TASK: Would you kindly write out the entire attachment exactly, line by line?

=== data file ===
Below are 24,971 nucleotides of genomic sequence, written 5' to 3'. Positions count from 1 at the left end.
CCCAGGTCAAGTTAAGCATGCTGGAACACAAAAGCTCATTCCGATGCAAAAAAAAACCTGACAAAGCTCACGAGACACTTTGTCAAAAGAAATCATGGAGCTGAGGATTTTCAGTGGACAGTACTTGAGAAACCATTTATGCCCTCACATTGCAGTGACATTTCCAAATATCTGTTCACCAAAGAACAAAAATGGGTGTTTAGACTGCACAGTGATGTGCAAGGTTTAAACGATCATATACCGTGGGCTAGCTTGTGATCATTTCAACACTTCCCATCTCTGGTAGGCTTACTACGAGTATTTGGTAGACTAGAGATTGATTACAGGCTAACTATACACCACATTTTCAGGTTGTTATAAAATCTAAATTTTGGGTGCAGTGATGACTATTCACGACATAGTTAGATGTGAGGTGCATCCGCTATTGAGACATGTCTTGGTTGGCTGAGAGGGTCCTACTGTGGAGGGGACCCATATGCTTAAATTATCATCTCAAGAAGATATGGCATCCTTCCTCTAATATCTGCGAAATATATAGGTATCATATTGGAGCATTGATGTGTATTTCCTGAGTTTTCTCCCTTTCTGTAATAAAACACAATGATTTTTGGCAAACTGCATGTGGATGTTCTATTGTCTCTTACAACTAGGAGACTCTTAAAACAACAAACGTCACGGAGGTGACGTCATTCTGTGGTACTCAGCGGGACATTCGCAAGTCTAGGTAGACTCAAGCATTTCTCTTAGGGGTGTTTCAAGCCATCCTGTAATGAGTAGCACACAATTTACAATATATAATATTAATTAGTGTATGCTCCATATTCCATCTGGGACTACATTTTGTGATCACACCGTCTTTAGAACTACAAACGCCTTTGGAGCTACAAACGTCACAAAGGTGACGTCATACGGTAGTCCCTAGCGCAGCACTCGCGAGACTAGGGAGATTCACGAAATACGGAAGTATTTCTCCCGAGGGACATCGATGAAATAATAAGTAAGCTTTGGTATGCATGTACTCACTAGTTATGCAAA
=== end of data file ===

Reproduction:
Below are 24,971 nucleotides of genomic sequence, written 5' to 3'. Positions count from 1 at the left end.
CCCAGGTCAAGTTAAGCATGCTGGAACACAAAAGCTCATTCCGATGCAAAAAAAAACCTGACAAAGCTCACGAGACACTTTGTCAAAAGAAATCATGGAGCTGAGGATTTTCAGTGGACAGTACTTGAGAAACCATTTATGCCCTCACATTGCAGTGACATTTCCAAATATCTGTTCACCAAAGAACAAAAATGGGTGTTTAGACTGCACAGTGATGTGCAAGGTTTAAACGATCATATACCGTGGGCTAGCTTGTGATCATTTCAACACTTCCCATCTCTGGTAGGCTTACTACGAGTATTTGGTAGACTAGAGATTGATTACAGGCTAACTATACACCACATTTTCAGGTTGTTATAAAATCTAAATTTTGGGTGCAGTGATGACTATTCACGACATAGTTAGATGTGAGGTGCATCCGCTATTGAGACATGTCTTGGTTGGCTGAGAGGGTCCTACTGTGGAGGGGACCCATATGCTTAAATTATCATCTCAAGAAGATATGGCATCCTTCCTCTAATATCTGCGAAATATATAGGTATCATATTGGAGCATTGATGTGTATTTCCTGAGTTTTCTCCCTTTCTGTAATAAAACACAATGATTTTTGGCAAACTGCATGTGGATGTTCTATTGTCTCTTACAACTAGGAGACTCTTAAAACAACAAACGTCACGGAGGTGACGTCATTCTGTGGTACTCAGCGGGACATTCGCAAGTCTAGGTAGACTCAAGCATTTCTCTTAGGGGTGTTTCAAGCCATCCTGTAATGAGTAGCACACAATTTACAATATATAATATTAATTAGTGTATGCTCCATATTCCATCTGGGACTACATTTTGTGATCACACCGTCTTTAGAACTACAAACGCCTTTGGAGCTACAAACGTCACAAAGGTGACGTCATACGGTAGTCCCTAGCGCAGCACTCGCGAGACTAGGGAGATTCACGAAATACGGAAGTATTTCTCCCGAGGGACATCGATGAAATAATAAGTAAGCTTTGGTATGCATGTACTCACTAGTTATGCAAA